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Atmospheric research centre calls for consistency in air quality research

The Centre for Atmospheric Research, National Space Research and Development Agency (CAR-NASRDA), has called on government to support consistent research on air quality for safer environment.

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Poor air quality: Soot spreading over a neighbourhood in Port Harcourt, Rivers State

Dr Dan Oko, the Space Lab Coordinator of the centre, made the call on Monday, February 15, 2021 in an interview in Abuja.

Oko said that poor air quality over time had resulted to health complications, respiratory tract infections and in some cases, death.

According to him, research on air quality and other areas need more attention and it should receive support on a consistent basis.

He said that research on air quality was relatively new but was receiving more attention due to the negative impact of bad air on humans in the country.

“The government needs to do more; we are not getting the average expected conscious effort of what is required for what needs to be done.

“Sometimes government react when there is obvious danger about a situation involving air quality.

“Research needs to be continuous and not government just requiring research when there is a situation at hand.

“Government should focus on the consistency of air quality research irrespective of the demands,’’ he said.

Oko said that government needed to take actions to address issues of poor air quality resulting from man-made activities like gas flaring in the South-South region of the country.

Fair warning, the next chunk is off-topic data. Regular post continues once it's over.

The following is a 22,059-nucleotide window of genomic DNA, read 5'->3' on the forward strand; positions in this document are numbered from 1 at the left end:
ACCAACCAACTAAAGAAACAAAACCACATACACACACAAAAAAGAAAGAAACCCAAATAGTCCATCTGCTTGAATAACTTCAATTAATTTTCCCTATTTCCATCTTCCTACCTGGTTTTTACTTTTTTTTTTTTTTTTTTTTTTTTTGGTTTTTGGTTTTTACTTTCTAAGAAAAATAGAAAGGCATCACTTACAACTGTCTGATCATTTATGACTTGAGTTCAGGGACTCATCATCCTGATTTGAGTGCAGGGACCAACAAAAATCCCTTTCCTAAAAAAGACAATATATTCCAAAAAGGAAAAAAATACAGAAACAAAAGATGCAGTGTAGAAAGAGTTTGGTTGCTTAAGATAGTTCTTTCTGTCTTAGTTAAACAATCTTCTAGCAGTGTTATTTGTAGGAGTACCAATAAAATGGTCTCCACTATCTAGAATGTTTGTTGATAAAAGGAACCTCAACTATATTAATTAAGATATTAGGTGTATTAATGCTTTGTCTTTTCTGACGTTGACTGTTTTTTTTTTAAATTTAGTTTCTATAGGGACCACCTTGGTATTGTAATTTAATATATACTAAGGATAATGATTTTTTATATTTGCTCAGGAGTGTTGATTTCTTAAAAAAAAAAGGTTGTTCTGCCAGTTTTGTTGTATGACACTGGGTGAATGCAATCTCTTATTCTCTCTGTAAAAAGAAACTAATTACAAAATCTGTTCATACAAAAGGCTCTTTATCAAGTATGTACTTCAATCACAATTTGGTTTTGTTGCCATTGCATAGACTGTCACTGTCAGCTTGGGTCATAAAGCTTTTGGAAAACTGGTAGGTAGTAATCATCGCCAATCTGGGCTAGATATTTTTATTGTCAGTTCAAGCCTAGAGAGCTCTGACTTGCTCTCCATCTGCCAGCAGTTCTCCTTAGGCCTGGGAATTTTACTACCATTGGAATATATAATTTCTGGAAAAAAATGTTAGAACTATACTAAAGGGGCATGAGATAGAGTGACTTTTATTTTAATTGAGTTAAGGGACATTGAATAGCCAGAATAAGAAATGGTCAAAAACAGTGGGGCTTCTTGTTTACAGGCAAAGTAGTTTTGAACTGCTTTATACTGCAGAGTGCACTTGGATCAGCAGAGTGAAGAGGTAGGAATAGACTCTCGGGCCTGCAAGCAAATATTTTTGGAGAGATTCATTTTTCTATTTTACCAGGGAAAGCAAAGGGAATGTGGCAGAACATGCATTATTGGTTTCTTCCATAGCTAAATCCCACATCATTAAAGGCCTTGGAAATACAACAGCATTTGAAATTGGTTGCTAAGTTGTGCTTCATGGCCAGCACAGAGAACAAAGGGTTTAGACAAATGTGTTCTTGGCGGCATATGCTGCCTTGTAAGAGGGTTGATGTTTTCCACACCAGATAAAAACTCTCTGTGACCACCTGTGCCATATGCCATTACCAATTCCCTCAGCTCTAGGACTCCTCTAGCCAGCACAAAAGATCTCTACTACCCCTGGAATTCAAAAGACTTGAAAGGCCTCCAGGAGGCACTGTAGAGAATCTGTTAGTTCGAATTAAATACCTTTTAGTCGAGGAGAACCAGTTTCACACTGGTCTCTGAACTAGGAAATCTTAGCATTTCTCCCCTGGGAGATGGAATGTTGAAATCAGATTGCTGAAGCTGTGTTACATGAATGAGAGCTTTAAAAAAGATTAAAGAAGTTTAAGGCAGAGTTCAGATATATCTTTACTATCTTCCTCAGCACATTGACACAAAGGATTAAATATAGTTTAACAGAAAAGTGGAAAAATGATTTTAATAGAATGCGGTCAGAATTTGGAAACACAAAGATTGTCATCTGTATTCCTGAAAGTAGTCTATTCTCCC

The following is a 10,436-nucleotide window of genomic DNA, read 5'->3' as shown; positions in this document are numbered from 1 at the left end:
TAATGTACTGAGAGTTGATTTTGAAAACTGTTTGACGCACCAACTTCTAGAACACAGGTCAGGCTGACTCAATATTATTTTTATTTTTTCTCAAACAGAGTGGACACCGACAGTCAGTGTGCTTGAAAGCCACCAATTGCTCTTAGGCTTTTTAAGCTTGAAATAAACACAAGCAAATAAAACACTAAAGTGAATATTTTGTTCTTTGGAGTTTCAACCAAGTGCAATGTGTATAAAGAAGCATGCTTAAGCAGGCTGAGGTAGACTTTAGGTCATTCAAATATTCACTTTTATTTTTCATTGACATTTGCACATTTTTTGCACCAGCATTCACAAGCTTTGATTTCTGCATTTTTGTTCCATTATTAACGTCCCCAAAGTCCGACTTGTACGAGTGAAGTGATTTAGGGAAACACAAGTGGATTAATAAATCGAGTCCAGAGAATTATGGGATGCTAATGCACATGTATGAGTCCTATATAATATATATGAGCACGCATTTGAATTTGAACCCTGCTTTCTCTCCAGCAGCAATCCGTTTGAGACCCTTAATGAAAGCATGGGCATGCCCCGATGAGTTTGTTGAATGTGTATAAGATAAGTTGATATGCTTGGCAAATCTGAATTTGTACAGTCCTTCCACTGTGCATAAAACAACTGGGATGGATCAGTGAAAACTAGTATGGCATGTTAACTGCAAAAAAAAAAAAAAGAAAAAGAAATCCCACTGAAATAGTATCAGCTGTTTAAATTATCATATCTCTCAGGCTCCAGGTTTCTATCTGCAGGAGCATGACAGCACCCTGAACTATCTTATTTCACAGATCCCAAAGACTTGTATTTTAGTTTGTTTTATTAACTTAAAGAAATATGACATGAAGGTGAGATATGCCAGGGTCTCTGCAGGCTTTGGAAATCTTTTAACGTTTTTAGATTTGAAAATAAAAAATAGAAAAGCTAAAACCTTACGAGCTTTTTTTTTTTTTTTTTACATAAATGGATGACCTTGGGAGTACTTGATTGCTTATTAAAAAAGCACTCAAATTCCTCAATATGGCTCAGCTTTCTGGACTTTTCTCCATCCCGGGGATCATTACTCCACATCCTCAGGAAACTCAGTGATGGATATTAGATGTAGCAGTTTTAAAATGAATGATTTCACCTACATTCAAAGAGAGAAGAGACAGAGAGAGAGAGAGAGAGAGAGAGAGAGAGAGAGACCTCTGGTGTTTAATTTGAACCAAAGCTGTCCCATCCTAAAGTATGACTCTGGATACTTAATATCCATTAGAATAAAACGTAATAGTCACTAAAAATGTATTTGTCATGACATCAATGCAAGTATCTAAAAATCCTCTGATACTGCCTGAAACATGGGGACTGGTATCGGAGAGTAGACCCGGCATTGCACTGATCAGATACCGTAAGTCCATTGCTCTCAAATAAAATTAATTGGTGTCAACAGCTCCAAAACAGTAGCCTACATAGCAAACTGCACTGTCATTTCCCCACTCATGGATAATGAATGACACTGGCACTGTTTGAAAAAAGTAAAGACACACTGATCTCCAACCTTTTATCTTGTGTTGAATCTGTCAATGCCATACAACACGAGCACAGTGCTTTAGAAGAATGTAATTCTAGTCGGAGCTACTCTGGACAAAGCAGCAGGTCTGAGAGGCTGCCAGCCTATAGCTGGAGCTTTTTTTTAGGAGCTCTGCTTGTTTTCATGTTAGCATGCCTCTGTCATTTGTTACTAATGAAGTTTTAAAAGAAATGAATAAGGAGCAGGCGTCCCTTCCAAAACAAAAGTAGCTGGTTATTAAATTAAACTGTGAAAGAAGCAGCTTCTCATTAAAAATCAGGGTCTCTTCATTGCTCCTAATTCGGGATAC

He said that the centre was collaborating with PurpleAir, a US-based air quality monitoring network and a few institutions to provide the air sensors equipment and conduct research.

The coordinator decried that amidst low availability of space weather equipment deployed to some locations of the country, the centre had suffered losses due to poor security system.

“In our society, crime is a bit on the high side and some criminals think of space weather equipment as money making venture, while some vandalise them.

“We need more awareness for people to know that some of these equipment are for better governance.

“The air quality sensors require constant power for operation and to monitor the air on real time basis, while the data can be interpreted to warn the citizens of the dangers in the air.

“This regular data is also needed for better research and to monitor the trend of air quality in a particular community.

“If there are data gaps, it makes research results not accurate,’’ Oko said.

By Ijeoma Olorunfemi

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